Every day for the month of April, we’ll share a poem that speaks to us. To share your own favorite, email email@example.com, and tell us a little bit about why you love it. And to read a daily poem from the Atlantic archives, go here.
I started and finished Bhanu Kapil’s Schizophrene on my bus ride to work: 45 minutes flat. When I got off, I felt a little woozy—and not because I was reading on a moving vehicle.
Schizophrene is a smattering of impressions, in no particular order, from the journey of a migrant. The writing is part fiction, part poetry, part performance art, and, perhaps, part memoir—Kapil is a British-Indian writer who lives in Colorado, and her verses in Schizophrene flit back and forth between her worlds: India at the time of partition, Britain, and the “dark brown fields” of Northern Colorado. The images she creates are violently in flux, and heavy with the trauma of constantly leaving and arriving, but never belonging. This passage, towards the beginning, gave me goosebumps:
The ship docked, and I found my home in the grid system: the damp wooden stool in the bath, a slice of bread with the cheese on it, and so on. All my life, I’ve been trying to adhere to the surface of your city, your three grey rectangles split into four parts: a red dot, the axis rotated seventy-six degrees, and so on.
By now, I’ve adhered myself to the grids of many new cities. I grew up in New Delhi, and briefly lived in Dallas during middle school, when my parents flirted with the idea of immigrating to America and ultimately decided against it. But I came back to America for college, and now live in Washington, D.C. At this point, I’ve lived in the country for 10 years, apart from a stint in London.
I am lucky in that I moved around by choice—a sanctioned choice, affirmed by the documents in my nightstand drawer. That is not a luxury awarded to all migrants. People walk through deserts to put food on the table, only to be treated like malicious invaders. Some escape unimaginable circumstances, traverse oceans toward shores that have advertised themselves as beacons of opportunity—only to realize, once they land, that they’re not wanted there. If they’re told to leave, they must withstand the violence of repeated departure. If they’re allowed to stay, they must offer up their former identities in gratitude.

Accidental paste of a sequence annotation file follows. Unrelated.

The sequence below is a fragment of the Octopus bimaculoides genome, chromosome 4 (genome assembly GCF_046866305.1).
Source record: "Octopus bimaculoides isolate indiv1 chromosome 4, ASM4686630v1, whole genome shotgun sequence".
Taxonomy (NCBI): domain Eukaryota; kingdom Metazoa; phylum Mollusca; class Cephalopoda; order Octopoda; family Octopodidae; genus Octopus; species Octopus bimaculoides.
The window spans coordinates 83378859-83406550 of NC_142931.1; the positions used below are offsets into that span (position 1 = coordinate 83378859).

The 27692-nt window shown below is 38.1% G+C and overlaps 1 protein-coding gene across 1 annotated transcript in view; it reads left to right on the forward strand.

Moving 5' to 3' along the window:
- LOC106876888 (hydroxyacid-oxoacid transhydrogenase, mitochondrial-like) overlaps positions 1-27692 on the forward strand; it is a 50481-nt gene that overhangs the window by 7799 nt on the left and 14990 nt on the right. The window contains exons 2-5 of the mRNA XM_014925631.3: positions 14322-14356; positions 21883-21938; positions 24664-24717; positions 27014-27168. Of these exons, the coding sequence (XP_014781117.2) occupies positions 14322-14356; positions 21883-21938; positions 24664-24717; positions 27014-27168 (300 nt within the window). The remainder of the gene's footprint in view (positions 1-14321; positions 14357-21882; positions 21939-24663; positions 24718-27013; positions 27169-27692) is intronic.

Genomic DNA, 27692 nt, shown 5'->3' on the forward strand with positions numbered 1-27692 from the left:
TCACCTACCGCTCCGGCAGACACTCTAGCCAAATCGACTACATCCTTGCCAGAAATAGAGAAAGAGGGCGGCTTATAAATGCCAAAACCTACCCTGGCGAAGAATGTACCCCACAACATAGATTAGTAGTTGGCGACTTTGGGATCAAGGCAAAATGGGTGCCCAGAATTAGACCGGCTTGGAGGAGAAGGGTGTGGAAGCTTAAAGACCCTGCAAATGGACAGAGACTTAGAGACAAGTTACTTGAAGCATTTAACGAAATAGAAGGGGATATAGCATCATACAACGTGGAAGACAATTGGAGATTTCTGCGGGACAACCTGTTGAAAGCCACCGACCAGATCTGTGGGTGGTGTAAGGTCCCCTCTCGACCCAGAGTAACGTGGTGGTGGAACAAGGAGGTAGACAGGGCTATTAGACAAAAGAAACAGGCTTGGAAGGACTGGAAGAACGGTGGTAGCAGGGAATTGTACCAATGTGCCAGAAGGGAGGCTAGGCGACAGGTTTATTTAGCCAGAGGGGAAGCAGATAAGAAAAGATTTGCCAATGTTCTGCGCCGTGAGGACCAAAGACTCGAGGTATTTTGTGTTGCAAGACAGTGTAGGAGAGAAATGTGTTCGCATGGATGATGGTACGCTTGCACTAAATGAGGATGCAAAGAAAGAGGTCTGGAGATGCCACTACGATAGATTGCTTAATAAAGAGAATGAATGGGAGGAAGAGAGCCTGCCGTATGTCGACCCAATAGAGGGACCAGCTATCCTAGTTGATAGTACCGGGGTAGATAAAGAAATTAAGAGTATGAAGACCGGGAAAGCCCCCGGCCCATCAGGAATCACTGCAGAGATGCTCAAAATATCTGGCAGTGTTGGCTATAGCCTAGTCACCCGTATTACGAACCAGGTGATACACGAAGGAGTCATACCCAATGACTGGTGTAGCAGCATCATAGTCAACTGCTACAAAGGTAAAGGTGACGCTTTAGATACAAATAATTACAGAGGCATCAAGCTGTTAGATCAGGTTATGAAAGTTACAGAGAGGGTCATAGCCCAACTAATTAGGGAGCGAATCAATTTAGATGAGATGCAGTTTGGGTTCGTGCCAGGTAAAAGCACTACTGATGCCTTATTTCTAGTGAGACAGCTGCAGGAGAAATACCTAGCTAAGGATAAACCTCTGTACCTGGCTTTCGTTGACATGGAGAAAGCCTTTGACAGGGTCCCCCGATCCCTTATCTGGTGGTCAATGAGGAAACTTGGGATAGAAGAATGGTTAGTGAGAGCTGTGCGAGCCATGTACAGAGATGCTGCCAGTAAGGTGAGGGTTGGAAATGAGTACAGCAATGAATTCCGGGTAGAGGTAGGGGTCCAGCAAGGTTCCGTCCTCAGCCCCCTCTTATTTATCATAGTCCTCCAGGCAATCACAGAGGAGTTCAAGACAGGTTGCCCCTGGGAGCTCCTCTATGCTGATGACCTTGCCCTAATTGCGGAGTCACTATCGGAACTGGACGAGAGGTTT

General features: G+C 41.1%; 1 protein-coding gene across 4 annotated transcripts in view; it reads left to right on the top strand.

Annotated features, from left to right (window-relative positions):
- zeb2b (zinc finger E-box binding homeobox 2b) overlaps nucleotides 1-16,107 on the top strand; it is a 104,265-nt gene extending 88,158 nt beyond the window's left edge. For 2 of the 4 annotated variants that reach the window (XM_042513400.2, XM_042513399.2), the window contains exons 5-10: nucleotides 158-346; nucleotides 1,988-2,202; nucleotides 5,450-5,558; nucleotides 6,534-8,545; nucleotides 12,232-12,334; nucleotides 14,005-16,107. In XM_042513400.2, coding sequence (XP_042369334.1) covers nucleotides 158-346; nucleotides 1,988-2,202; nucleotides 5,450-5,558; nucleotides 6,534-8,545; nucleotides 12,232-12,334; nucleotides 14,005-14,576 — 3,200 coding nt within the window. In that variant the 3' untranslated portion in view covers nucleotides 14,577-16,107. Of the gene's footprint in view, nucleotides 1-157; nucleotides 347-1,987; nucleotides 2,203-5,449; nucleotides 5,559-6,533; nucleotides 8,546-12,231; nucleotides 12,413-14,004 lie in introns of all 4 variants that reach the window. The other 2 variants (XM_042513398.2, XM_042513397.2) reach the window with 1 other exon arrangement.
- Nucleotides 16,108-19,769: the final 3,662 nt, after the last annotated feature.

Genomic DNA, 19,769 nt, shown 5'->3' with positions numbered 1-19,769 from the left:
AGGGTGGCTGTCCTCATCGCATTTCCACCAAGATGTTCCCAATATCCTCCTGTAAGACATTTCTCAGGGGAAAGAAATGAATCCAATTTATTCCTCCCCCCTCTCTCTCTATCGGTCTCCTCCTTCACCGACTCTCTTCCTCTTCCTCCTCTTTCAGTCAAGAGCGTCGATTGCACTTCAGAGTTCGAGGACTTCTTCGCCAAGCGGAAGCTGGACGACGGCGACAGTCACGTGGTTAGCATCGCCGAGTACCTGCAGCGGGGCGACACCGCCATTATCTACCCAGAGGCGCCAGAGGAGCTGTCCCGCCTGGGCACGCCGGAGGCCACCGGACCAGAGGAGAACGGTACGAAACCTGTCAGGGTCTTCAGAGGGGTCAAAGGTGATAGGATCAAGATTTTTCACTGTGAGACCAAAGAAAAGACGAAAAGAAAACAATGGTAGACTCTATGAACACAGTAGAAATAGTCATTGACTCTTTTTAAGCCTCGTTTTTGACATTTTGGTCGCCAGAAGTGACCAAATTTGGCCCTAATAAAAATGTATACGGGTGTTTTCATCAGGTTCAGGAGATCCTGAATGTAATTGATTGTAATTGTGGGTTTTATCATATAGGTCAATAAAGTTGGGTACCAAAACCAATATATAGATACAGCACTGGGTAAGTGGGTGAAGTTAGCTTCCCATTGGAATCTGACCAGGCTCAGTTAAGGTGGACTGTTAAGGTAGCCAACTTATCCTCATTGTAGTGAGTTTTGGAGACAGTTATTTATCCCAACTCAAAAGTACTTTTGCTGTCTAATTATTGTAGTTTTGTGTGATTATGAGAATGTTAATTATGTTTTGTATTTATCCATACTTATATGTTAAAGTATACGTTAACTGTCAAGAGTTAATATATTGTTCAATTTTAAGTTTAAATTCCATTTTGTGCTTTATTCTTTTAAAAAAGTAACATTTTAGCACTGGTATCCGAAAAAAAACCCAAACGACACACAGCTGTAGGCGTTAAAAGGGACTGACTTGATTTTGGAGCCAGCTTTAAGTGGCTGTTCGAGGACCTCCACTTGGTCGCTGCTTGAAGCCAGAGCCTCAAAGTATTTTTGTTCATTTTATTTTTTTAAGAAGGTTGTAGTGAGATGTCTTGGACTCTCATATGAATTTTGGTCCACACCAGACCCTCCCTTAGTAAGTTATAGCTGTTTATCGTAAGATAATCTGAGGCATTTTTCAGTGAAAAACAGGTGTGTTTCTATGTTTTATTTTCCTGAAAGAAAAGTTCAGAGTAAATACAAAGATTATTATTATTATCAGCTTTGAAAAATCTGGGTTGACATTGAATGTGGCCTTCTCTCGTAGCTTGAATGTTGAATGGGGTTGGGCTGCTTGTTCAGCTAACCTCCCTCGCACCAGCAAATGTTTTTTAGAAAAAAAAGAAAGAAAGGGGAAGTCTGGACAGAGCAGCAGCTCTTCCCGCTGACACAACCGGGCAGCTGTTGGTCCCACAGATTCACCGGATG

Those of us who can afford to “stand in line” are also at the mercy of an elusive velvet rope. And if we get in, we’ll be asked, time and again, to choose between who we are here and who we were before: Where are you really from? The answer is not easy. As immigrants, we’re neither here nor there, and in both places at once—like ghosts walking in and out of crowded rooms.
Later on in the book, Kapil writes:
Later that night it rained, washing the country away. A country both dead and living that was not, nor ever would be, my true home.
Does she mean the country she left behind or the one she lives in? Likely, it’s both.
In her 13-section poem “An Atlas of the Difficult World,” Adrienne Rich portrays an America of devastation and longing. The first 12 sections chart the geography of American history, traversing the country from California to Vermont, as well as a geography of human empowerment, from “some for whom peace is a white man’s word and a white man’s privilege” to:
some who have learned to handle and contemplate the shapes of
powerlessness and power
as the nurse learns hip and thigh and weight of the body he has
to lift and sponge, day upon day …
In particular, Rich interrogates national identity and patriotism when horrific events—she mentions Selma and Wounded Knee—exemplify “your country’s moment.”
Yet if the antidote to despair is hope, then "Dedications," the last of the 13 sections, is a kaleidoscopic testament to hope, at once a letter and a prayer. Rich turns directly to the reader:
I know you are reading this poem
late, before leaving your office
of the one intense yellow lamp-spot and the darkening window …
She evokes the image of feeble light against growing darkness throughout the poem, juxtaposing the dim desolation of life with the illumination of resistance.
Published in 1991, “An Atlas of the Difficult World” is anchored in grievance and anger over the loss of life in the Gulf War. But Rich’s treatment of division and helplessness is timeless. She repeats, “I know you are reading this poem …” 12 times, as though to represent the 12 sections of the poem that come before this one. She speaks to different individuals—a mother, a child, an immigrant—and, by directly summoning them as readers, acknowledges their struggles. “Dedications” becomes a microcosm of the larger poem itself, a cross-section of the country’s people. Rich writes:
I know you are reading this poem
in a room where too much has happened for you to bear…
And she captures the way a country itself can seem like an ever-narrowing room, its barriers increasingly stifling. Rich maps the lives of those whose voices are not heard, focusing on events or moments often invisible to others. By doing so, she reconstructs the space of her poetry, using it as a vessel to honor them.
you are reading this poem through your failing sight …
because even the alphabet is precious.
Here, the very act of reading becomes an act of survival, an endurance of hope despite adversity. It reminds me of what Junot Díaz wrote shortly after the election—that radical hope is our best weapon, the response to the question: “What now?” The persistence of the imagined readers of this poem—who will read this poem against all odds, against all misfortunes, across language barriers—reflects radical hope. The poem ends as such: